Honda CR-V History
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Since its launch nearly 20 years ago, the Honda CR-V has dominated the small crossover utility segment alongside the Toyota RAV4. Today's competitors also include the Subaru Forester, Ford Escape, Chevy Equinox, Kia Sportage, VW Tiguan, Nissan Rogue and Hyundai Tucson.
Sitting on underpinnings adapted from Honda's Civic, the CR-V has always offered all-wheel drive as an option to the standard front-wheel-drive powertrain. A four-cylinder engine is standard, now paired with a five-speed transmission. The current fourth-generation model was all-new for 2012, and the 2013 version carries over with almost no changes.
For full details, including prices, options, and specifications, see our full review of the 2013 Honda CR-V. To face off against its direct competitors, see our comparisons of the Honda CR-V vs the Ford Escape and the Honda CR-V vs. the Nissan Rogue.
The fourth-generation CR-V was more evolutionary than previous generations, at least on the outside. Inside it feels a bit different, with upgraded materials and trims, along with an instrument panel that's in line with the latest Odyssey van, plus an even better rear-seat folding mechanism that allows you to fold the seats neatly forward with one arm--without the need for power systems.
The 2012 Honda CR-V (seen in this video walkaround from the 2011 Los Angeles Auto Show) expanded its appeal to young parents, and upped the level of tech content. Bluetooth hands-free connectivity and Bluetooth streaming audio are at last standard across the entire model line, Pandora streaming is integrated with the system (if you have the right smartphone), and a new i-MID display can show personal pictures and is attached to a new Multi-Angle Rearview Camera system.
The engine is carried over, but the five-speed automatic gets taller ratios, as well as better EPA gas-mileage ratings. Overall, the driving experience is nothing to get excited about, and while it rides well and is reasonably responsive, the new electric power steering system here fails to give the crisp, confident-handling feel it had in the last generation. But the latest 2012 CR-V again achieved Top Safety Pick status from the IIHS and a five-star rating from the NHTSA.
During its three quite different prior generations, the CR-V evolved from a softer—but still very basic—alternative to truckier vehicles like the Suzuki Sidekick or Jeep Wrangler into more of a family-oriented people-mover.
The second-generation CR-V, sold from 2002 on, was a significant improvement in nearly every way—much more refined, responsive, and comfortable. These models all have a 2.4-liter four-cylinder engine, making about 160 hp, with most of them hooked up to a four- or five-speed automatic transmission (a five-speed manual was also offered).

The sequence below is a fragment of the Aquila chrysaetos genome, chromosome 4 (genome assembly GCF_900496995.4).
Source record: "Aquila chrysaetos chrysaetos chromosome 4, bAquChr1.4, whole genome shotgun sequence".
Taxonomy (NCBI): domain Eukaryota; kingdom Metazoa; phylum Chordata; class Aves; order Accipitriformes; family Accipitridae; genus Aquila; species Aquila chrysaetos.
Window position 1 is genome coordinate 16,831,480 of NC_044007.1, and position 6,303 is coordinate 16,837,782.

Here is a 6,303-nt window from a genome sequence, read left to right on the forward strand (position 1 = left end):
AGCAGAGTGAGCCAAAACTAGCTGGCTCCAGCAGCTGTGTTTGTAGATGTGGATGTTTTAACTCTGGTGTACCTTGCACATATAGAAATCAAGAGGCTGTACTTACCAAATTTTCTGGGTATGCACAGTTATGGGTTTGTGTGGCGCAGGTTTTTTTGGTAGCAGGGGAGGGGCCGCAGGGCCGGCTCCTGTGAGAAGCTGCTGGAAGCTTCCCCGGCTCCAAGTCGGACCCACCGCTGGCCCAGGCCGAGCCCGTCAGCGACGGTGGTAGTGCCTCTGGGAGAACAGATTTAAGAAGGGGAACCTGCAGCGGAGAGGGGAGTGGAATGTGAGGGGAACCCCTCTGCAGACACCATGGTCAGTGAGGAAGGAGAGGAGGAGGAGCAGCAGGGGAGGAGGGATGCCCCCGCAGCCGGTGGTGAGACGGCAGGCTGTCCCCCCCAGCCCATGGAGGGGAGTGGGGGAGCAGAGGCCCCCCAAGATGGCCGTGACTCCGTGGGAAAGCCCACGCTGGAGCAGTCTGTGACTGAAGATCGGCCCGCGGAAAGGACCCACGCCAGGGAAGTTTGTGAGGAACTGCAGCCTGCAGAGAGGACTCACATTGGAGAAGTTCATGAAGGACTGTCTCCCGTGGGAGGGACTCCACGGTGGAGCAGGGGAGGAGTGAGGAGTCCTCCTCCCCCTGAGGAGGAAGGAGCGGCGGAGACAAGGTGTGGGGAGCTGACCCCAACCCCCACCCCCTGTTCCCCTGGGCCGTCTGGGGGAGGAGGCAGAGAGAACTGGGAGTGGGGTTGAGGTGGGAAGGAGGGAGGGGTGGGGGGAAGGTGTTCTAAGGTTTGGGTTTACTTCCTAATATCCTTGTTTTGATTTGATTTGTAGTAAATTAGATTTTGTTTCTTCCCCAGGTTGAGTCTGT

Across most of the CR-V's existence, car-based handling makes it nimble and maneuverable, though quite softly sprung. At less than 180 inches long, the CR-V is more than a foot shorter than a typical mid-size sedan. Earlier generations have excellent outward visibility, though the more curved roofline of the latest model can impair rearward sightlines.
Safety has generally been a plus for the CR-V. In a mid-cycle refresh for 2005, Honda increased safety content, making side airbags and anti-lock brakes standard across the line, increasing that CR-V's IIHS side-impact results from a mediocre 'marginal' to the top 'good' result. The CR-V's results in federal government crash tests have been excellent.
For 2007, Honda completely redesigned the CR-V again, with this generation quite a bit more passenger-focused than the previous generation--giving it an interior feel that's more like that of a tall wagon or, gasp (to some), a minivan. The interior design became more advanced and well-appointed, but not everyone has warmed to the exterior, which remains essentially the same for 2010.
This time, the CR-V was only offered with an automatic transmission and a 166-hp, 2.4-liter four, in basic LX and more luxurious EX and EX-L trims. Some tech features, like a nav system, are offered, but sound-connectivity is a bit behind the curve and Bluetooth hands-free is only found at the top of the model line.
One odd attribute of the first- and second-generation CR-V models it the externally mounted spare wheel and tire. For the 2007 redesign, Honda did finally move it away from the rear hatch.